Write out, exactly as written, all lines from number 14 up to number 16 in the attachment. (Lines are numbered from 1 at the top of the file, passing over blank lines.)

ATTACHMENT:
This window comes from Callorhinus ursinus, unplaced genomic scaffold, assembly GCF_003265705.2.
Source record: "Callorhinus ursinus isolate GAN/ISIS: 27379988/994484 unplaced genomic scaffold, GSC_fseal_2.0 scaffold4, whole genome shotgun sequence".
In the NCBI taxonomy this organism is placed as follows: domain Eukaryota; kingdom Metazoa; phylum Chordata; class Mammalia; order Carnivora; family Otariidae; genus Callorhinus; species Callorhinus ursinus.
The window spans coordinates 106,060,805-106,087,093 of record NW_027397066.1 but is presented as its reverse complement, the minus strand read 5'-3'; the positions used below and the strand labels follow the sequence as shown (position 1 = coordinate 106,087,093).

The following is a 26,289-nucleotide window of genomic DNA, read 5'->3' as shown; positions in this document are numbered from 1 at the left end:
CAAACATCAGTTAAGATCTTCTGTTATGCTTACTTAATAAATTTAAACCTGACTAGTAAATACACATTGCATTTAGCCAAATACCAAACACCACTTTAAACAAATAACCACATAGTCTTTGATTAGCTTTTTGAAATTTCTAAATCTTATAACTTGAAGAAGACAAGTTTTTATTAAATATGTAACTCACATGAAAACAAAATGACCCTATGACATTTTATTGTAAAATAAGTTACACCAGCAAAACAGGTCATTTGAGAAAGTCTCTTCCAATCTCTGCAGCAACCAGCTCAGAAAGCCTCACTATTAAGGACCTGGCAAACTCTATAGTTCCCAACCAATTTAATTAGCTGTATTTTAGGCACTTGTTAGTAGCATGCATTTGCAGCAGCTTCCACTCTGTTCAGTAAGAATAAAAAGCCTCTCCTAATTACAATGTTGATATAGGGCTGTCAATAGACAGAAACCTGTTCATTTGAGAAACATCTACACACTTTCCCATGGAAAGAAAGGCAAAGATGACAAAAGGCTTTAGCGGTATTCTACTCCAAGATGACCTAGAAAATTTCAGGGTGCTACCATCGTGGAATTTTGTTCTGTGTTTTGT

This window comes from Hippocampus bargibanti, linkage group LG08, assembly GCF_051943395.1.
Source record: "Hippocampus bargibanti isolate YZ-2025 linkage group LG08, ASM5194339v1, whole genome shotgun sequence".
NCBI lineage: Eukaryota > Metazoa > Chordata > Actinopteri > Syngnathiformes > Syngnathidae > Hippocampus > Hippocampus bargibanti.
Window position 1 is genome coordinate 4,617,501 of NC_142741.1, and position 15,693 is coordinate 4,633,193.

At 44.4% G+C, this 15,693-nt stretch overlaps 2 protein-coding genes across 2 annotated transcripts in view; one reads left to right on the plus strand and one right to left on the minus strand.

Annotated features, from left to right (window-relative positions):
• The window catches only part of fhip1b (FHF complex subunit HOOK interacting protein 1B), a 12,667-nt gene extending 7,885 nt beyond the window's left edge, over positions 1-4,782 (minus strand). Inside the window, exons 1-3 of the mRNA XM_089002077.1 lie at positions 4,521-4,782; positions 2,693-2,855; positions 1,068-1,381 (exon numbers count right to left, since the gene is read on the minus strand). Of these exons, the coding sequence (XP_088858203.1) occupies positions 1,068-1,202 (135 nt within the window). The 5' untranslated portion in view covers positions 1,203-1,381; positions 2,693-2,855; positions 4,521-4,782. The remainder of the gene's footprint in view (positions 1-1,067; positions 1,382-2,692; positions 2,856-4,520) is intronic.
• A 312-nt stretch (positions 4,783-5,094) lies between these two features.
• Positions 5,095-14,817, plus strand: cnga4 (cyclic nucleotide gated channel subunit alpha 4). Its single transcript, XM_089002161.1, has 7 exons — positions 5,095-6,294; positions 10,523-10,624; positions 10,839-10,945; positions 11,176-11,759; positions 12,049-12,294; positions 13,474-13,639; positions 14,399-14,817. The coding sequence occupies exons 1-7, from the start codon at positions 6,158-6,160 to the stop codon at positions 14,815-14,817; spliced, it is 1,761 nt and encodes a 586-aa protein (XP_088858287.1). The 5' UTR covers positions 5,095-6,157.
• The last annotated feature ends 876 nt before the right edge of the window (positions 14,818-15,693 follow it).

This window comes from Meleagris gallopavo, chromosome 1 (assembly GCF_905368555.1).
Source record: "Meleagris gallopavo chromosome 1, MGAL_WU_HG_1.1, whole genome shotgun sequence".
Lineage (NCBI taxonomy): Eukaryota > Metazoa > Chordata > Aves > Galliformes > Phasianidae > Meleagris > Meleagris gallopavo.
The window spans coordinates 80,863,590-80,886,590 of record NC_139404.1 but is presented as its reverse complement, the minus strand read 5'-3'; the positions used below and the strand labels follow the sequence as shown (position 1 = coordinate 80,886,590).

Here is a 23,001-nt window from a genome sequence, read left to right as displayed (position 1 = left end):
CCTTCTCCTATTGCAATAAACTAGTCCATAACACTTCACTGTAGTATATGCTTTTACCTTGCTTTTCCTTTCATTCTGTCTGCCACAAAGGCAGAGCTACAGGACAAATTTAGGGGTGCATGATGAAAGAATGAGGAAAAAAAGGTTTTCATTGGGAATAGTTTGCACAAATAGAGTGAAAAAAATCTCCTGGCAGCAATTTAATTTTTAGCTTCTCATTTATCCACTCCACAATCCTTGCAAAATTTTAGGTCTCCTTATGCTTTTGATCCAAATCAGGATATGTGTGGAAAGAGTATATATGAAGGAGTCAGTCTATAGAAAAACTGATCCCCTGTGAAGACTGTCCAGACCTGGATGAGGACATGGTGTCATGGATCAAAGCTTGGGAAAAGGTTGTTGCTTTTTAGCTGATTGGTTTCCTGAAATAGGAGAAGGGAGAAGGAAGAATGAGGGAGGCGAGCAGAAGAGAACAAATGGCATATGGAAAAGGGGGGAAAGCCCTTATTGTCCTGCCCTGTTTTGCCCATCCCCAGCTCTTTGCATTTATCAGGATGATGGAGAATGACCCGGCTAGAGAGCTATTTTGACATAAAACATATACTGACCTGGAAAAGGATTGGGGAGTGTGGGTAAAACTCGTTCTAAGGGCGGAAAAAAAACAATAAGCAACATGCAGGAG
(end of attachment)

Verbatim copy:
• A 312-nt stretch (positions 4,783-5,094) lies between these two features.
• Positions 5,095-14,817, plus strand: cnga4 (cyclic nucleotide gated channel subunit alpha 4). Its single transcript, XM_089002161.1, has 7 exons — positions 5,095-6,294; positions 10,523-10,624; positions 10,839-10,945; positions 11,176-11,759; positions 12,049-12,294; positions 13,474-13,639; positions 14,399-14,817. The coding sequence occupies exons 1-7, from the start codon at positions 6,158-6,160 to the stop codon at positions 14,815-14,817; spliced, it is 1,761 nt and encodes a 586-aa protein (XP_088858287.1). The 5' UTR covers positions 5,095-6,157.
• The last annotated feature ends 876 nt before the right edge of the window (positions 14,818-15,693 follow it).